• Kohler K. Timing and communicative functions of pitch contours. Phonetica. 2005;62:88–105. [PubMed]
  • Ladd RD. Intonational phonology. Vol. 79. Cambridge: Cambridge University Press; 1996.
  • Ladd RD, Morton R. The perception of intonational emphasis: continuous or categorical? Journal of Phonetics. 1997;25:313–342.
  • Ladd DR, Schepman A. “Sagging transitions” between high pitch accents in English: experimental evidence. Journal of Phonetics. 2003;31:81–112.
  • Matin E, Shao KC, Boff KR. Saccadic overhead: Iinformation processing time with and without saccades. Perception & Psychophysics. 1993;53:372–380. [PubMed]
  • Nakatani CH. Working Papers Department of Linguistics and Phonetics. Vol. 41. Lund, Sweden: 1993. Accenting on pronouns and proper names in spontaneous narrative; pp. 164–167.
  • Nakatani CH. The computational processing of intonational prominence: A functional prosody perspective. Ph.D. dissertation; Harvard University: 1997.
  • Needham W. Semantic structure, information structure, and intonation in discourse production. Journal of Memory and Language. 1990;29:455–468.
  • Nooteboom SG, Kruyt JG. Accents, focus distribution, and the perceived distribution of given and new information: An experiment. Journal of Acoustical Society of America. 1987;82:1512–1524. [PubMed]
  • Pierrehumbert JB. The phonology and phonetics of English intonation. PhD dissertation; Massachusetts Institute of Technology: 1980.
  • Pierrehumbert J, Beckman M. Japanese tone structure. Cambridge: MIT Press; 1988.
  • Pierrehumbert J, Hirschberg J. The meaning of intonational contours in the interpretation of discourse. In: Cohen P, Morgan J, Pollack M, editors. Intentions in communication. Cambridge: MIT Press; 1990. pp. 342–365.
  • Prieto P, van Santen J, Hirschberg J. Tonal alignment patterns in Spanish. Journal of Phonetics. 1995;23:429–451.
  • Raaihmakers JGW, Schrijnemakers JMC, Gremmen F. How to deal with “The language-as-fixed-effect-fallacy”: Common misconceptions and alternative solutions. Journal of Memory and Language. 1999;41:416–426.
  • Saslow MG. Latency for saccadic eye movement. Journal of Optical Society of America. 1967;57:1030–1033. [PubMed]
  • Schafer AJ, Speer SR, Warren P. Prosodic influences on the production and comprehension of syntactic ambiguity in a game-based conversation task. In: Tanenhaus a, Trueswell, editors. World Situated Language Use:Psycholinguistic, Linguistic and Computational Perspectives on Bridging the Product and Action Tradition. Cambridge: MIT Press; 2003. pp. 209–225.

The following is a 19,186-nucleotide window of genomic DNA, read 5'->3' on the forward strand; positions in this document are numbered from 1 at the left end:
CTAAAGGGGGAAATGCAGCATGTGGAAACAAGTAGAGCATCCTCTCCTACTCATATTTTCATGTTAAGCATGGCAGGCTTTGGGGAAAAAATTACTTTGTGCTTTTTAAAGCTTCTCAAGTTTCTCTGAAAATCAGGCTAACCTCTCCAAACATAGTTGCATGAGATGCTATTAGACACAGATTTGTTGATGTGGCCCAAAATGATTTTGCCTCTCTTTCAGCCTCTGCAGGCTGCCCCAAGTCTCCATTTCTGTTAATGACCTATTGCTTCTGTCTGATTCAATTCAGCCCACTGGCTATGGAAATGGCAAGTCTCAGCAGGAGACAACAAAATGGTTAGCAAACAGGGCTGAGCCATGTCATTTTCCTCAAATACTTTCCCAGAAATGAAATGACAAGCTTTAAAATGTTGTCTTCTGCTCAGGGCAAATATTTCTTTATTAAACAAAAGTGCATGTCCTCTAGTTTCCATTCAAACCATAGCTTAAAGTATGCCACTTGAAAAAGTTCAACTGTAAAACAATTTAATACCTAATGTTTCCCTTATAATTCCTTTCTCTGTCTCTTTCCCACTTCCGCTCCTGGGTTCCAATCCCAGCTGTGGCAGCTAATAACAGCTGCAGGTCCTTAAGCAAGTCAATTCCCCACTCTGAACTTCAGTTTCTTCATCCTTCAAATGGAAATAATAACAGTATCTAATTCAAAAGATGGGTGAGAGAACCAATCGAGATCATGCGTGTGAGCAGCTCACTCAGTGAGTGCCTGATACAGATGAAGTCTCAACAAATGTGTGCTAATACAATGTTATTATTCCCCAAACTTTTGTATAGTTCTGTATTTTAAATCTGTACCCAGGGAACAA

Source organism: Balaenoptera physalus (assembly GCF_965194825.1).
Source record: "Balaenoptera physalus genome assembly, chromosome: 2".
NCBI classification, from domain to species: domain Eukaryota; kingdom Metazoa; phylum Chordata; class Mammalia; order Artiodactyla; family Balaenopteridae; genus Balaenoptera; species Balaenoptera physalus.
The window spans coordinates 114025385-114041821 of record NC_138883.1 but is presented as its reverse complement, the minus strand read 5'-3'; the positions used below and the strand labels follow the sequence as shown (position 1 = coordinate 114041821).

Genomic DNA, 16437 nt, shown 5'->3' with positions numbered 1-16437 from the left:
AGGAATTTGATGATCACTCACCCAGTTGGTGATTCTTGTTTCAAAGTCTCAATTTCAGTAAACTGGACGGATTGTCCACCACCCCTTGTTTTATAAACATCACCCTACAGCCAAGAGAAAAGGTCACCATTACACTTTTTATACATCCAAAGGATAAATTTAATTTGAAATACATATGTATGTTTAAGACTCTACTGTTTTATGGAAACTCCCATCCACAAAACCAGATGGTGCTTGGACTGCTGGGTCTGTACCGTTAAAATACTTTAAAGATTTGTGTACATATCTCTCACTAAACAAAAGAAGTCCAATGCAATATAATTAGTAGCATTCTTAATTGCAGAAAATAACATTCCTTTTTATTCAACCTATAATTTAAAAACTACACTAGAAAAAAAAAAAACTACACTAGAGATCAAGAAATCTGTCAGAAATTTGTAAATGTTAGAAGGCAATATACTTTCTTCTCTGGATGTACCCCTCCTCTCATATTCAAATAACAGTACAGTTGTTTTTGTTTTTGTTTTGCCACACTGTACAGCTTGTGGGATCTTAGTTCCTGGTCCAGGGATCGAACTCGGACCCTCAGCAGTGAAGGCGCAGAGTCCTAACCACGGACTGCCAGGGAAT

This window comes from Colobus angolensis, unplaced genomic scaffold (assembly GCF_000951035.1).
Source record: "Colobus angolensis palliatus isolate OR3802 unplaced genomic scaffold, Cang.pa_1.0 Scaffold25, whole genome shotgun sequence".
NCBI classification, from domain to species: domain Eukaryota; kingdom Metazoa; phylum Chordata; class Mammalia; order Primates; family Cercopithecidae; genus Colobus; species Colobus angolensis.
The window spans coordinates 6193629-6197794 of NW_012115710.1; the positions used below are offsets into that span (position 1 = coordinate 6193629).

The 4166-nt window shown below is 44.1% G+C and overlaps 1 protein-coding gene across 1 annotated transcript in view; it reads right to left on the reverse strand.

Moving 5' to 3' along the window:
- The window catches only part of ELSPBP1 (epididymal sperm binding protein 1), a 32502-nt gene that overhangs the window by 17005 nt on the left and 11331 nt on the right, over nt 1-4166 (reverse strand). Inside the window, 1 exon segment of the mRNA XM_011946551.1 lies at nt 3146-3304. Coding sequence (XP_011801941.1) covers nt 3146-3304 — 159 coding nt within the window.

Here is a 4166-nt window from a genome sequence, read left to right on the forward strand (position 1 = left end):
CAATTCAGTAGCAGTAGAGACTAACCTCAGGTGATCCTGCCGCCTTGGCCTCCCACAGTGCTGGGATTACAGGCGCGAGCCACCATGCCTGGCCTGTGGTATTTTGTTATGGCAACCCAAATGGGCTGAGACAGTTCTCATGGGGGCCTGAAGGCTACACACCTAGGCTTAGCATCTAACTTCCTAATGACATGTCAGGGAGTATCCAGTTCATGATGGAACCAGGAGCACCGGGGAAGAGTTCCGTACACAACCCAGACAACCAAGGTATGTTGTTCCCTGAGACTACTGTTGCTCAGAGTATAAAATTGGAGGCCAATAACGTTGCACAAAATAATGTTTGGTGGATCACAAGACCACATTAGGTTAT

• Sedivy J, Tanenhaus M, Spivey-Knowlton M, Eberhard K, Carlson G. Using intonationally-marked presuppositional information in on-line language processing: Evidence from eye movements to a visual model. Proceedings of the 17th Annual Conference of the Cognitive Science Society; Hillsdale, NJ. 1995.
  • Sedivy J, Tanenhaus M, Chambers C, Carlson G. Achieving incremental semantic interpretation through contextual representation Cognition. 1999;71:109–147. [PubMed]
  • Spivey MJ, Tanenhaus MK, Eberhard KM, Sedivy JC. Effects of visual context in the resolution of temporary syntactic ambiguities in spoken language comprehension. Cognitive Psychology. 2002;45:447–481. [PubMed]
  • Tanenhaus MK, Spivey-Knowlton M, Eberhard KM, Sedivy JC. Integration of visual and linguistic information in spoken language comprehension. Science. 1995;268:1632–1634. [PubMed]
  • Tanenhaus MK, Spivey-Knowlton M, Eberhard KM, Sedivy JC. Using eye-movements to study spoken language comprehension: Evidence for visually-mediated incremental interpretation. In: Inui T, McClelland J, editors. Attention & Performance XVI: Integration in Perception and Communication. Cambridge: MIT Press; 1996. pp. 457–478.
  • Tanenhaus MK, Trueswell JC. Sentence Comprehension. In: Eimas, Miller, editors. Handbook in Perception and Cognition, Volume 11: Speech Language and Communication. N.Y.: Academic Press; 1995. pp. 217–262.
  • Trueswell JC, Tanenhaus MK. Approaches to Studying World-Situated Language Use: Bridging the Language-as-Product and Language-as-Action Traditions. Cambridge, MA: MIT Press; 2005.
  • Terken JMB. The distribution of pitch accents in instructions as a function of discourse structure. Language and Speech. 1984;27:269–289.
  • Terken JMB, Hirschberg J. Deaccentuation of words representing “given” information: Effects of persistence of grammatical function and surface position. Language and Speech. 1994;37:125–145.
  • Terken JMB, Nooteboom SG. Opposite effects of accentuation and deaccentuation on verification latencies for given and new information. Language and Cognitive Processes. 1987;2:145–163.
  • Venditti JJ. Japanese ToBI Labelling Guidelines. Ohio State University Working Papers in Linguistics. 1997;50:62–72.
  • Venditti JJ. The J-ToBI model of Japanese intonation. In: Jun S-A, editor. Prosodic Typology and Transcription: A Unified Approach. Oxford: Oxford University Press; 2005. pp. 172–200. Online at
  • Viviani P. Eye movements in visual search: cognitive, perceptual, and motor control aspects. In: Kowler K, editor. Eye movements and their role in visual and cognitive processes. Amsterdam: Elsevier; 1990. pp. 353–393. [PubMed]